With this one, it’s less of an outright suggestion and more of a hope or inquiry. It helps for journalists to know exactly what you’re looking for so they’re not wasting their time reading your single pitch when they only do album reviews. The extra bit at the end offers a factor of personalization and flavor, encouraging your recipient to take a chance on you. Keep it simple. Flattery works but bombardment doesn’t.
Template Three: Seeking Opportunity on ______ for Describe Band, Name of Band
Example: Seeking Radio Play on WEXP for Westchester’s Favorite Pop Duo, The Altoids
It doesn’t hurt to get right to the point -- that’s what the subject line is for. If you’re shooting for radioplay, most stations have super specific guidelines (search their website to find their submission requirements or contact form), but if not, remember to be concise, address the show or station you’re seeking coverage for, and give them a little taste of what you’re all about. If you’re a pop duo, don’t shoot for a spin on your local radio station’s bluegrass channel. Do your research, find your target audience. Your chances of success are much greater if you stick to your genre and know who wants to listen.
The subject line is the first impression, but your opening is your first chance to actually officially introduce yourself. Keep it short, clear, and kind. Try not to address the whole company (ie. Dear Altoids PR,). Do your research on their website to find the name of exactly who you’re trying to get in touch with (the Editor-In-Chief is your best bet when in doubt, but some publications might have lead writers for certain genres, so find their emails instead). Most press folks go by their first name, so you’re probably safe to start out with Hey Katie, which fosters a personal connection immediately. Wish them well, introduce yourself, give yourself a clear title and purpose so they know who they’re talking to, mention how happy you are to be making their virtual acquaintance. Again, you don’t need to go overboard. Just be casual and approachable! It’s tough to portray online, we know, but you got this.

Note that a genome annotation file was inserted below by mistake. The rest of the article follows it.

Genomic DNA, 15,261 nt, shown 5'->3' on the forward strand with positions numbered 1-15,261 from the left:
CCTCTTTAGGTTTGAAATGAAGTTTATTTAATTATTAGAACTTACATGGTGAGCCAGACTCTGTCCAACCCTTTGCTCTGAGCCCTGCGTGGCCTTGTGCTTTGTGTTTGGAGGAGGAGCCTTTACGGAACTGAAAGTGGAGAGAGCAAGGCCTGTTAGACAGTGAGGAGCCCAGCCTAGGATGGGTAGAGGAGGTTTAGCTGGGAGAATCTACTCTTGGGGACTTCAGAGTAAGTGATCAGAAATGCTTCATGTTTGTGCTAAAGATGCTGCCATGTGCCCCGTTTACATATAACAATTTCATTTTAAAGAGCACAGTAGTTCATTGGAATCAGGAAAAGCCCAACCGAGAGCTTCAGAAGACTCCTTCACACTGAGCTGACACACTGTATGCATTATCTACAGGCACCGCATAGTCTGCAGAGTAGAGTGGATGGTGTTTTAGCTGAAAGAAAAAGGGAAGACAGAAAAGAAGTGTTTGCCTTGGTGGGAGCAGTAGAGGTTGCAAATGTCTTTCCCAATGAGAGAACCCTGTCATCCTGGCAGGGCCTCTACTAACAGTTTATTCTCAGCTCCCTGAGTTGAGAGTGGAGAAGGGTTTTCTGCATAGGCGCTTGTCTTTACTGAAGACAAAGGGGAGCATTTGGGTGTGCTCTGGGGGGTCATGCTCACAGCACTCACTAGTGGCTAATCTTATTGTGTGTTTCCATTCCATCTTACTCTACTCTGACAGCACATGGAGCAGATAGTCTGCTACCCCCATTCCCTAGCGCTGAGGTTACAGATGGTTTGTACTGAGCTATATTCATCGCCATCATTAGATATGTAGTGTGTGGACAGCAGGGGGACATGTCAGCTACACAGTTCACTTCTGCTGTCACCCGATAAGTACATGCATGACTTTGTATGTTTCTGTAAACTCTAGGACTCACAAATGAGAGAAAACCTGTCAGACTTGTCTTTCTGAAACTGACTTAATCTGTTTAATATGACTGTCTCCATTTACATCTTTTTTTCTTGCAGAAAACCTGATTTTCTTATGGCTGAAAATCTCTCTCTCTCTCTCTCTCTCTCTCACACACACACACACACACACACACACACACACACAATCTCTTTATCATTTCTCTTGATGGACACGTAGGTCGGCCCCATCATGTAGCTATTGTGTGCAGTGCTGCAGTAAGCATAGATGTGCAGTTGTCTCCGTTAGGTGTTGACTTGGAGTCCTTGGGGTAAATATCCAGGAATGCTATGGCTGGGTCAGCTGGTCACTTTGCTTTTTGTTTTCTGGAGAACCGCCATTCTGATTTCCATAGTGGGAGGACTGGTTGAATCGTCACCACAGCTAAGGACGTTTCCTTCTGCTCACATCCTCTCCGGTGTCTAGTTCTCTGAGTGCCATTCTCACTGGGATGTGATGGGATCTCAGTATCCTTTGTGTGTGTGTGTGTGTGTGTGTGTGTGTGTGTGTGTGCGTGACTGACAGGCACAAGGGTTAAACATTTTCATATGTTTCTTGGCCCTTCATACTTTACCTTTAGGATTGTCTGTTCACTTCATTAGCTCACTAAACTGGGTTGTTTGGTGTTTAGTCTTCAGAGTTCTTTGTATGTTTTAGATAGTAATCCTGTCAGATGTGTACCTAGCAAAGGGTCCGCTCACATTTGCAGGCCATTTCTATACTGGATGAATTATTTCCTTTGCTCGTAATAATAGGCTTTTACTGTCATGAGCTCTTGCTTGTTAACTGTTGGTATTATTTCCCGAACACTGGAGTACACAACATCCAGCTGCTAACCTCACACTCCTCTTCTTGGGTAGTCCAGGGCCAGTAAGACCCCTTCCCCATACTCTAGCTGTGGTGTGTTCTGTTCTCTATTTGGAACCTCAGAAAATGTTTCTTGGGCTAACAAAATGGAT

Hope you’re doing well on this warm summer morning. My name is John Snow and I sing lead vocals in The Altoids, a Westchester-based pop duo working to bridge the gap between today’s
radio-ready pop and classic folk melodies of the 60s. I’ve had (name of publication) on my radar for a while -- I love (reference something about their work, like a weekly series they do or a recent interview they conducted with your favorite artist)!
You definitely want to reference their work in some capacity -- it shows you’re serious about this potential partnership, that you did your research about them, and that you’re supportive of their work.
Now that you’ve made your brief introduction, you can politely get into why you’re writing your email in the first place. You’ll want to mention your interest in working with your recipient, clearly state what you’re hoping to get from them, and include any highlights about your music or special opportunities you’re willing to offer, like an exclusive interview.